Posh Ed said 'No way. We've just got here. Anyway, where is the speedboat now?' he said. 'What about the big feast tonight?'

Rodney was unable to wake up from this colonial nightmare. He finally came out from his hut, exhausted from being slapped. Everyone was sat outside in big tables and huge dishes had been laid out. Todd, Henry and Posh Ed were looking resplendent in their post-coital relaxation mode, sitting with their 'dates' or the women they had been with earlier who now were like human boas, giving his colleagues non-stop coiling and fawning treatment. And food. Repulsed, Rodney sat next to the headman who was well-dressed in some kind of ceremonial feathers and beaded combo outfit.

The headman spoke to him through a local interpreter. 'The women said you are not a man. What is this about? We brought you here to have a good time. Did you not know that? Can you be appreciative, at least?'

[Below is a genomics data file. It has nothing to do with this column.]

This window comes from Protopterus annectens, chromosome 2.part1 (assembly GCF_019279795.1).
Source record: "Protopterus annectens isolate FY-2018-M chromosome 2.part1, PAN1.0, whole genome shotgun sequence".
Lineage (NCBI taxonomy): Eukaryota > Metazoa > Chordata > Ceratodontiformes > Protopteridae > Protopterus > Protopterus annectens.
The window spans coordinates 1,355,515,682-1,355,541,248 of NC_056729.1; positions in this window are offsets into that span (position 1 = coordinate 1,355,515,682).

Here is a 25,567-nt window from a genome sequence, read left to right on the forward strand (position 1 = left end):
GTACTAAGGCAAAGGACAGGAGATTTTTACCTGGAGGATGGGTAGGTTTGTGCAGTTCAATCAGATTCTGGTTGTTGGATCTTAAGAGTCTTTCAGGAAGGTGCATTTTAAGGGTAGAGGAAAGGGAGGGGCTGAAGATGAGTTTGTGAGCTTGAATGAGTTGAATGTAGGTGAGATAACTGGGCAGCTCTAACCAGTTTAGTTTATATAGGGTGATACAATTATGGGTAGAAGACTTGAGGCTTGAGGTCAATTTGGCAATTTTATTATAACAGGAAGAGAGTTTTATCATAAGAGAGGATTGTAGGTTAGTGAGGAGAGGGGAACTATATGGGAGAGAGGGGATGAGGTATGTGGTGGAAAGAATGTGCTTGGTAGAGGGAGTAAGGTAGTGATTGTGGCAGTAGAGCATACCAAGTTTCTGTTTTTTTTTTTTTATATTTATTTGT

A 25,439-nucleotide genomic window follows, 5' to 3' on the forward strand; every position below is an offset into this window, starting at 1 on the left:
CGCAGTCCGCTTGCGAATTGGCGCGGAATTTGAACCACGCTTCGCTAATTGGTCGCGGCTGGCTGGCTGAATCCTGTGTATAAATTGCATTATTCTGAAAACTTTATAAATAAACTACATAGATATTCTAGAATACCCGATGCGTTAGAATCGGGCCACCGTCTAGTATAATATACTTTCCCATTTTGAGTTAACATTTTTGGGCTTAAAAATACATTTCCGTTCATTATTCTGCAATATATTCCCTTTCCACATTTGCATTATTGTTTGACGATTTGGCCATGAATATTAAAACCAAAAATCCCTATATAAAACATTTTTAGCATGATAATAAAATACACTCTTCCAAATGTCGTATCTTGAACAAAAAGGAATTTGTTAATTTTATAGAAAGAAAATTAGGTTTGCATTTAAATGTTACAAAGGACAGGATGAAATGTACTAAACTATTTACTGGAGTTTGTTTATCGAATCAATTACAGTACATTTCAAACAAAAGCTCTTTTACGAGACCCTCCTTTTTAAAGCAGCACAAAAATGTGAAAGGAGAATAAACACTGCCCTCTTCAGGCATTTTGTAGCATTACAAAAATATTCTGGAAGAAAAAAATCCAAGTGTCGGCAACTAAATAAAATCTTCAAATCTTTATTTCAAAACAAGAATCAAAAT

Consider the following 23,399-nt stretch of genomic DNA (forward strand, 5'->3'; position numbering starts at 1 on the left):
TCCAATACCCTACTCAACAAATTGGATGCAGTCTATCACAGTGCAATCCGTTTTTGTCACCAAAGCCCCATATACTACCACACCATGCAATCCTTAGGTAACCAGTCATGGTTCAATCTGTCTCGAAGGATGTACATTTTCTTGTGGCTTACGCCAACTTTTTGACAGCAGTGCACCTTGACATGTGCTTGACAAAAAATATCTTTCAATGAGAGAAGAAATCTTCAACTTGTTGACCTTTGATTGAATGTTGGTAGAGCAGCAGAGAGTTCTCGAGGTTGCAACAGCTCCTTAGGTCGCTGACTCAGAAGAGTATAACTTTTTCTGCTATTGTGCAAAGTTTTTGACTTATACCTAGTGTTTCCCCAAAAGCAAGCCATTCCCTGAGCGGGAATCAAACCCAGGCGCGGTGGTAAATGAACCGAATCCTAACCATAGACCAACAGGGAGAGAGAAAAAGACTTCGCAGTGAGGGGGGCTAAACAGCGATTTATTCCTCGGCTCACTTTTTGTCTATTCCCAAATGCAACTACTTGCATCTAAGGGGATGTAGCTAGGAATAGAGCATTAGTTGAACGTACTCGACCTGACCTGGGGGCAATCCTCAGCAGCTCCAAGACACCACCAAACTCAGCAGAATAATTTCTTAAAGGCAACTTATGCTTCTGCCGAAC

'I can't.'


'I said, I can't,' said Rodney. 'I would prefer to be left alone.'

The headman laughed so hard Rodney surreptitiously glanced at the rolls on the man's belly quivering, rising and falling repeatedly. 'Don't be a girl. Please.' he said, gasping between his hysterical laughter.

'I want to go home,' said Rodney, plaintively like he was a child.

'You can't. I'd have to call the boatman. And he is having his dinner at the feast too. Can you not just enjoy yourself? I cannot believe it. Your friends thought this would be the best weekend.' Hearing this from the interpreter sounded odd, but quickly, Rodney got used to the three-way conversation.

'I need to get back. To Bangkok.'